>UK is effectively a two party system (lib dems are completely useless and UKIP is a meme) and it has the NHS.
The devil lies in the details here. It is not necessarily just the 2-party system in and of itself, but a) its rigidity and b) the parties it contains. The United States has had the same 2-party party system (Republicans and Democrats) since about the Civil War. The United Kingdom's 2-party system (Conservatives and Labour) only goes back to 1922. Secondly, we have to look at the nature of the parties. Neither the Democratic party nor the Republican party have remotely socialist or labor roots, while the Labour Party was explicitly (as its name suggests) founded around labor interests and has promoted socialism (in one form or another) throughout much of its history. Unlike pretty much every European country, the American working class has never had a major party of its own, so pursuing policies that benefit the working class, like an expanded welfare state, is much harder.
The main reason I suspect that the 2-party system is more rigid in the US than in the UK is that the US has a presidential system (i.e. leader elected directly* by voters) while the UK has a parliamentary system (leader elected by legislature). The first-past-the-post electoral system (which both the US and the UK have) is well known for creating 2-party systems due to the spoiler effect. However, which parties will perform best will vary greatly from one place to another. If you have a district that is heavily dominated by one party, a new party can run there without having to worry to much about the spoiler effect, as it will be unlikely to cause a spoiler effect. You might end up with no party having a majority at the national level, but this isn't that big of a deal in a parliamentary system since you can form coalitions. However, in a presidential system, you don't just have elections in individual local governments, states, and congressional districts, but also at the national level. The spoiler effect is almost always unavoidable for a third party in presidential elections, so presidential elections tend to fuck them over. They are either forced to merge with one of the major parties (like the Populist Party in 1896) or fade away into oblivion (like the Socialist Party) as a result. I hope this makes sense.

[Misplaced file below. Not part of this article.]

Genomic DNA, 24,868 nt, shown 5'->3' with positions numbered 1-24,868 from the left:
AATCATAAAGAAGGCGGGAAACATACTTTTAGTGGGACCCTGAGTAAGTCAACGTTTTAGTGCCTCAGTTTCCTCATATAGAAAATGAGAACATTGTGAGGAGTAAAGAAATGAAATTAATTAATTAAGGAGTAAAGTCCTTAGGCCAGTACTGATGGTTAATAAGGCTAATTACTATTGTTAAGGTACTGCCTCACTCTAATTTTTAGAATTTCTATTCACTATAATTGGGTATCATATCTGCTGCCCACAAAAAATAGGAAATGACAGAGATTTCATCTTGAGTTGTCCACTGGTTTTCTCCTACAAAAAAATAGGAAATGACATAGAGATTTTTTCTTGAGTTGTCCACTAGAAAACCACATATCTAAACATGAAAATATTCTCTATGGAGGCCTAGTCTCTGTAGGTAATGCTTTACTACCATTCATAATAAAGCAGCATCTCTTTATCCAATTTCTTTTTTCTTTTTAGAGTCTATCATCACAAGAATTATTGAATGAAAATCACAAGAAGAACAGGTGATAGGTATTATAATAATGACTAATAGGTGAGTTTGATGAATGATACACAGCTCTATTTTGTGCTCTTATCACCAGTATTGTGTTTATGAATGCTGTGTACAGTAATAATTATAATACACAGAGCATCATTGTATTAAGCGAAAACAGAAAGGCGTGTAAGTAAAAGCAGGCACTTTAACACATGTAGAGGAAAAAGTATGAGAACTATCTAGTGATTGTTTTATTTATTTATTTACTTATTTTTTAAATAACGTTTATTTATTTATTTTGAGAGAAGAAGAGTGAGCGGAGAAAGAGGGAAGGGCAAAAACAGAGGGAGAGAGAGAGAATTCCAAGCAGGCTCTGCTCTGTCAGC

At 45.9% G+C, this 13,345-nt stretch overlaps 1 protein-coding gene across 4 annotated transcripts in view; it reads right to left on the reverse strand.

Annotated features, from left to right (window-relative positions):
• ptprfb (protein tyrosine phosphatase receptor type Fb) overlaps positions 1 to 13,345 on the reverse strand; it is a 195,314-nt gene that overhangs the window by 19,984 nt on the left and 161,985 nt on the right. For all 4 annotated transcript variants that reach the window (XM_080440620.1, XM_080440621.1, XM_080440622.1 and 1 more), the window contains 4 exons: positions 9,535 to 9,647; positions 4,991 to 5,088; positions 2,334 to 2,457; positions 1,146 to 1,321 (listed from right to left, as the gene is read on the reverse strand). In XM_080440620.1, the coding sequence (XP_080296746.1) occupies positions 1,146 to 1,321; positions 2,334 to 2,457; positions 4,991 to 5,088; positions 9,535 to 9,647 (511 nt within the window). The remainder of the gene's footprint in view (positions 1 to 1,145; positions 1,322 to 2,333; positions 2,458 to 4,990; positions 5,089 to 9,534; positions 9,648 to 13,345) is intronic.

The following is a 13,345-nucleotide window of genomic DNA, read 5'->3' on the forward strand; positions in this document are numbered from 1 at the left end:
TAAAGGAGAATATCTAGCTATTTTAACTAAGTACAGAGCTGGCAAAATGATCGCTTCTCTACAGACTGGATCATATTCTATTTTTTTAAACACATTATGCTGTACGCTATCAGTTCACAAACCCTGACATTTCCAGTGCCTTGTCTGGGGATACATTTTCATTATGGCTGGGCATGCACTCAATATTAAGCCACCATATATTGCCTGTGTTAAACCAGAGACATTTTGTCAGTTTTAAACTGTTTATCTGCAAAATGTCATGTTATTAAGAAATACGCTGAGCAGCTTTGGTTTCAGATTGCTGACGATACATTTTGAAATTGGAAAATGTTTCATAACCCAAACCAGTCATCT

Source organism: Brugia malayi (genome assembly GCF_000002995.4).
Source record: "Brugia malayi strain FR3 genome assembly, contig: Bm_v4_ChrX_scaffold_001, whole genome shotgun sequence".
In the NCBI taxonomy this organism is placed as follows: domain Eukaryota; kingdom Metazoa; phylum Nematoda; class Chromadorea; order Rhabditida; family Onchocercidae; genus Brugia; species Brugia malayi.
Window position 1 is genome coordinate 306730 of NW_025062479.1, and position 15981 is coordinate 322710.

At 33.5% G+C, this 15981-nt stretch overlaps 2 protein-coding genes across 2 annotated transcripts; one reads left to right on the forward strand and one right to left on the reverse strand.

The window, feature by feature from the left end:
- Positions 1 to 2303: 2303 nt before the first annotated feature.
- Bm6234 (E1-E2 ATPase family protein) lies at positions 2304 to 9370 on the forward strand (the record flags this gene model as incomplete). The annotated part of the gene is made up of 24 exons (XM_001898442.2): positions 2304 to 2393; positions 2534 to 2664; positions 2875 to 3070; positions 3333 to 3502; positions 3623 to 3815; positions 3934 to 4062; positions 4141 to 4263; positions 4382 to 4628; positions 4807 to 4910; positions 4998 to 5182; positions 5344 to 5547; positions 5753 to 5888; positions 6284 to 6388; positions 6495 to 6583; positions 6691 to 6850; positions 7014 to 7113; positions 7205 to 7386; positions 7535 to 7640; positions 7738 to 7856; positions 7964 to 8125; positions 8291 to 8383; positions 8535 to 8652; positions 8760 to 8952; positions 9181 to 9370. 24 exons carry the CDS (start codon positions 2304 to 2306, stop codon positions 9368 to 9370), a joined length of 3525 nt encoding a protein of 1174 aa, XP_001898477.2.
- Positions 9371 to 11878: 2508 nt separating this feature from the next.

>The root of America's problems runs much deeper than "they don't have a handful of Green Party congressmen instead of Democrats."
What would you say are "the root of America's problems"?
>You could also just as easily say that America would get things done much faster with just one party.
Well that's probably true. The question then is, would those things actually be good for the American people? I mean, Nazi Germany was a one-party state, but I doubt you would exactly use them as a role model for how a society should be run.
*Technically the president is elected by the Electoral College rather than voters, but electors typically just vote according to how the plurality of voters in their state voted